In an age when business casual is the new formal, wine bars have been given a mandate: pair sophistication and approachability as nimbly as champagne and caviar. Le Plonc, the 18-month-old wine bar on Castro Street in Mountain View, has heeded this call, creating a stylish space and accessible menu that attracts both casual sippers and discerning oenophiles.
The name is the first hint that Le Plonc aims for inclusiveness. According to the bar's Instagram, the term "plonk" originated during World War I, when Australian soldiers stationed in France had difficulty pronouncing "vin blanc" (white wine). The term eventually morphed into an Aussie slang term for cheap wine. Le Plonc's owners, who set affordability as a founding principle, adopted the word as the official business moniker and put a cheeky French spin on it.
Le Plonc's design integrates contemporary furnishings -- think clear acrylic bar stools and black z-shaped chairs -- with lived-in elements like the comfy couches that dot the rectangular room. Large-scale abstract paintings by actor/artist Gregory Scott Bedford add vivid strokes of color to the walls, while a front-facing outdoor seating area fills up this time of year, despite the fall chill.
Just because Le Plonc's wines are reasonably priced -- most glasses run between $10 and $12 and several bottles in the $40 range are featured -- does not mean that the wine list plays it safe. The "wines by the glass" menu bypasses popular labels in favor of intriguing, lesser known vintages. During my initial visit, I searched in vain for a bold -- and predictable -- cabernet sauvignon. I was instead offered a choice between a dense, tannic 2015 petite syrah from Vinum Cellars ($12) or a full-bodied 2018 Merlot blend from Veneto's Gran Passione Rosso ($12). I savored the spicy blend and was glad to have ventured outside of my California comfort zone.
My companions filled their glasses with a bright, fruity 2018 Aerena rosé ($14), an herbaceous 2017 Tohu sauvignon blanc from New Zealand ($10) and a crisp, grainy Rebel pilsner from the Czech Republic ($8), one of five beers on the menu. A handful of cocktails made from low-alcohol gin or vermouth -- approved for beer and wine licensees -- are also offered. The gin and jasmine spritz ($12) was light, bubbly and refreshing.
Though the bar veers from the everyday for its wine offerings, there's a more populist approach to food. Recognizing that few culinary experiences are as satisfying as the luscious pairing of fermented grape juice with salty, fatty meats and cheeses, Le Plonc highlights charcuterie and cheese boards.
My dining companions and I indulged in the charcuterie daily selection ($24) which contained copious amounts of prosciutto, peppery saucisson sec and soppressata, an Italian dry sausage. The meats were accompanied by chewy levain bread, Marcona almonds and a dollop of Dijon mustard. The sumptuous cheese daily selection ($24) showcased rich servings of velvety chèvre, nutty comté and brillat savarin, a French triple cream cheese. Artisan crackers, grapes, fig jam and a piece of honeycomb rounded out the board. (Gluten-free crackers are available upon request, a nice touch.)
The menu lists only a handful of individual plates, including the buttery, tender petit filet mignon ($25) and the roasted duck a l'orange ($23), a faithful rendering of the classic recipe featuring a tart, rich citrus glaze tweaked with an appropriate modicum of sweetness. While the items are flavorful and well-executed, the portions are small. I suggest augmenting these orders with a side or salad.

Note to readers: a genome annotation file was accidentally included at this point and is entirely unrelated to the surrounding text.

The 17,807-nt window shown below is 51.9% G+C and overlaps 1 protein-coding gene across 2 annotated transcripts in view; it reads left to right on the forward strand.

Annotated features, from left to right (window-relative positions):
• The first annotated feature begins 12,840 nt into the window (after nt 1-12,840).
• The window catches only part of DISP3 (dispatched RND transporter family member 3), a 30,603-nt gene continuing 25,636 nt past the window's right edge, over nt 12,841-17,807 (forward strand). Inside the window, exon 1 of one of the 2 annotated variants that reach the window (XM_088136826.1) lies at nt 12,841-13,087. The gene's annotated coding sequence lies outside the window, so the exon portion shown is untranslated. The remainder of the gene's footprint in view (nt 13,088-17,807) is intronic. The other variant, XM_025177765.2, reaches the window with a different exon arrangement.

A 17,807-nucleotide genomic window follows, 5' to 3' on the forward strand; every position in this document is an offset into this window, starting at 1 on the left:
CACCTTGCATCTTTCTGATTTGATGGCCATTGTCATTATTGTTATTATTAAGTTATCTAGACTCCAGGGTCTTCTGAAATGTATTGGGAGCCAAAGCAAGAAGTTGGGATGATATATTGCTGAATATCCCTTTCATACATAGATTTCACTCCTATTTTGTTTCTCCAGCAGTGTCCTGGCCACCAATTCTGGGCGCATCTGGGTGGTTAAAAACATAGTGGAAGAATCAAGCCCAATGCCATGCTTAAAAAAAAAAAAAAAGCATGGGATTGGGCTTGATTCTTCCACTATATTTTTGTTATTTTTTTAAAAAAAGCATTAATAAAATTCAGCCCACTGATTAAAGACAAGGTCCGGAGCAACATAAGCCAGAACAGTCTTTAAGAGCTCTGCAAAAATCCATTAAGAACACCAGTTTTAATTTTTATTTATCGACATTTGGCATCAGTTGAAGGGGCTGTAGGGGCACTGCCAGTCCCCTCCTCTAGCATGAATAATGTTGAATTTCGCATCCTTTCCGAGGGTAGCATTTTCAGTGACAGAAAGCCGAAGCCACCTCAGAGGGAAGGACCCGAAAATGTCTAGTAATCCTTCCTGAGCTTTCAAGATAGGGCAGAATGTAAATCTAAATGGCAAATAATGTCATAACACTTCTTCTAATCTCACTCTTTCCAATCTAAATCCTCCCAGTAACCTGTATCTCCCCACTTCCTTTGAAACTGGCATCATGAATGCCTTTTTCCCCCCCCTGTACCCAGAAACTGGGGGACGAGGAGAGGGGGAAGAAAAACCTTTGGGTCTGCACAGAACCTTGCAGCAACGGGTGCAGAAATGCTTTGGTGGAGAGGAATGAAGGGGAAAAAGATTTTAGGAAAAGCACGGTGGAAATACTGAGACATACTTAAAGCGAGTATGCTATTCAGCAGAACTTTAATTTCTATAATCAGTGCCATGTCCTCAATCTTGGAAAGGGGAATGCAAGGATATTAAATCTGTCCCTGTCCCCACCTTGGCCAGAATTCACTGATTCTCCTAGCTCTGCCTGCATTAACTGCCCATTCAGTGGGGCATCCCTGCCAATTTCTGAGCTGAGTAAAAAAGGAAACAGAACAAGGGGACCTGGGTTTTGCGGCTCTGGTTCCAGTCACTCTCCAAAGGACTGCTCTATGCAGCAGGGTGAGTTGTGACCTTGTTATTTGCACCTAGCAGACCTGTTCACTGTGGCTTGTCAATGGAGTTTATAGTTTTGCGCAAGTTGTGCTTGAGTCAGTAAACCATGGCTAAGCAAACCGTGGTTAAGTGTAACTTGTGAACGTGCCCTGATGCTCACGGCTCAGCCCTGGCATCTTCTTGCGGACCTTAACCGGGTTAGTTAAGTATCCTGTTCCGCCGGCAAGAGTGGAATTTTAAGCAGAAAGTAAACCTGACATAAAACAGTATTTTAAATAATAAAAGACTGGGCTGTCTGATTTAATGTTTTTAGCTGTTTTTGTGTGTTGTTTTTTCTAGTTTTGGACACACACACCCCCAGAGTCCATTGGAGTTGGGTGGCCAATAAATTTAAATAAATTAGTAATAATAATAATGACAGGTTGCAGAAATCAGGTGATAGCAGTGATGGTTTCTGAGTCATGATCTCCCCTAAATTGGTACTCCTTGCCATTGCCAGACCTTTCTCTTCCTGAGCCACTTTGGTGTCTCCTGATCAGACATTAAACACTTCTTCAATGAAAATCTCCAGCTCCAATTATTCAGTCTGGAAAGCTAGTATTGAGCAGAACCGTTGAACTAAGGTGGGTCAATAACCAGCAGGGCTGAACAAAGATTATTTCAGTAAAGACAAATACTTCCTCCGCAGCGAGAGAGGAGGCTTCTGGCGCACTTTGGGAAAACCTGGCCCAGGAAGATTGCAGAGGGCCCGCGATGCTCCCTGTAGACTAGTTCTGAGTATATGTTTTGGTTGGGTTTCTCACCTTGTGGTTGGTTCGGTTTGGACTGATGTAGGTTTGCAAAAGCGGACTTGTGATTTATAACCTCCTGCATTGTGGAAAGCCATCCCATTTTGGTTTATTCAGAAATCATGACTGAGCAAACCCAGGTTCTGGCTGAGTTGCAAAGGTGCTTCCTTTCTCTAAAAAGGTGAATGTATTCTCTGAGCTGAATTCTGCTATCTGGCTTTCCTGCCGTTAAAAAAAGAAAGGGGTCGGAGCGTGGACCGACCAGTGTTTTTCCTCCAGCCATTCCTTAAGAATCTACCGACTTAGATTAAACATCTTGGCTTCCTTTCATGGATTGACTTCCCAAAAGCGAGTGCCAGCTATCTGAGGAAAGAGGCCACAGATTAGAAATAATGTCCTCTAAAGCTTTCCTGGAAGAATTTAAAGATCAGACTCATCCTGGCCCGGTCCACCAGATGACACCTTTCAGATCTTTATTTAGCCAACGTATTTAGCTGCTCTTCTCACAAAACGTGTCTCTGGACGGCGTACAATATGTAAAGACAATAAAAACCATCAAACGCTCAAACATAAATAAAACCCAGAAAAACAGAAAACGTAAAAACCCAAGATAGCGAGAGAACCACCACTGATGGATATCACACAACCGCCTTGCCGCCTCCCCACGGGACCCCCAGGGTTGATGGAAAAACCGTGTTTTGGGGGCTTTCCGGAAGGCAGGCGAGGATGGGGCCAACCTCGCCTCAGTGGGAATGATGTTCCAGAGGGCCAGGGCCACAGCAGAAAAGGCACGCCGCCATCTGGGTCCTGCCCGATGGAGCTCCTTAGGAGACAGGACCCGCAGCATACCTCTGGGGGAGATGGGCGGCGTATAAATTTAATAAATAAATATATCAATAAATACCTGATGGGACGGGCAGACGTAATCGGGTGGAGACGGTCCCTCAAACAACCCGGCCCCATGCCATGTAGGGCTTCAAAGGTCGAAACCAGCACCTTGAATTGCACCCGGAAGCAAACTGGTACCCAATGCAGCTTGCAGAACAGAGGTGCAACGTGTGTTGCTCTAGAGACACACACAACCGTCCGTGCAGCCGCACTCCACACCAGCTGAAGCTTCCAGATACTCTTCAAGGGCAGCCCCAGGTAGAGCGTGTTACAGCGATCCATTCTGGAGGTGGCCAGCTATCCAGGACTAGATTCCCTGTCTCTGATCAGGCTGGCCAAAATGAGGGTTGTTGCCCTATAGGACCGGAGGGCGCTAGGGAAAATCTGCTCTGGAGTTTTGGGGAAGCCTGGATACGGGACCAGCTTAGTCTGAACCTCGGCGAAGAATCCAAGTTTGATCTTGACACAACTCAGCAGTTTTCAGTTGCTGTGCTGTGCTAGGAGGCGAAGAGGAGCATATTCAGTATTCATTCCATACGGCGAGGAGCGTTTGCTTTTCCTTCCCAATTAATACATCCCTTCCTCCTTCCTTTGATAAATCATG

Don't be fooled by the seeming simplicity of the roasted fingerling potatoes with sea salt and chives ($7). They were my favorite item on the menu. Arriving at the table piping hot and fresh from the oven, an extra virgin olive oil infusion softened the lightly crisped skins and gave the potatoes a splendid silkiness.
The arugula salad ($14) tantalized with a combination of fresh greens, strawberries, red onion, feta and walnuts, while the avocado tartine ($15) made a more middling impression. The bright green slivers of avocado were alluringly presented on slices of crusty fresh bread, but the burrata cheese topping was lumpy and lacked the desired creamy, lustrous texture.
Dessert options include an affogato of espresso and Frangelico liquor poured over gelato ($9), bread pudding ($11) and a flourless chocolate torte ($13). Our server touted the yuzu cheesecake topped with strawberry puree ($11).
It's imperative for a wine bar to have knowledgeable staff on hand to educate patrons and make thoughtful recommendations. Le Plonc's servers deftly met this challenge, asking astute questions to help pinpoint the ideal selection for each guest. Interactions were genuine and unhurried, even as the crowd approached capacity.
One detail played an outsized -- and annoying -- role during both of my dinner visits. Dishes and glassware for a party of two could not fit on the miniature cocktail tables lining the interior walls. Consequently, servers were forced to engage the table in an awkward choreography, requiring us to rearrange plates and consolidate orders on the tiny rounds. If purchasing larger tables did not fit the bar's budget or aesthetic, designating these areas as "beverage only" would be an easy fix.
Le Plonc's success at the Mountain View location has led to a curious growth trajectory. A smaller Sunnyvale site opened this past spring, followed soon after by a luxe, full-service operation nearly 8,000 miles away in Melbourne, Australia.
From Silicon Valley to Down Under in just over a year. That calls for a toast with a glass of really great plonk.
331 Castro St., Suite 100, Mountain View
Hours: Monday-Thursday, 4-10 p.m. Friday-Sunday, 2-10 p.m.
Credit cards: Yes
Outdoor seating: Yes
Parking: Street and garage
Alcohol: Beer and wine
Corkage: $30 per bottle
Noise level: Moderate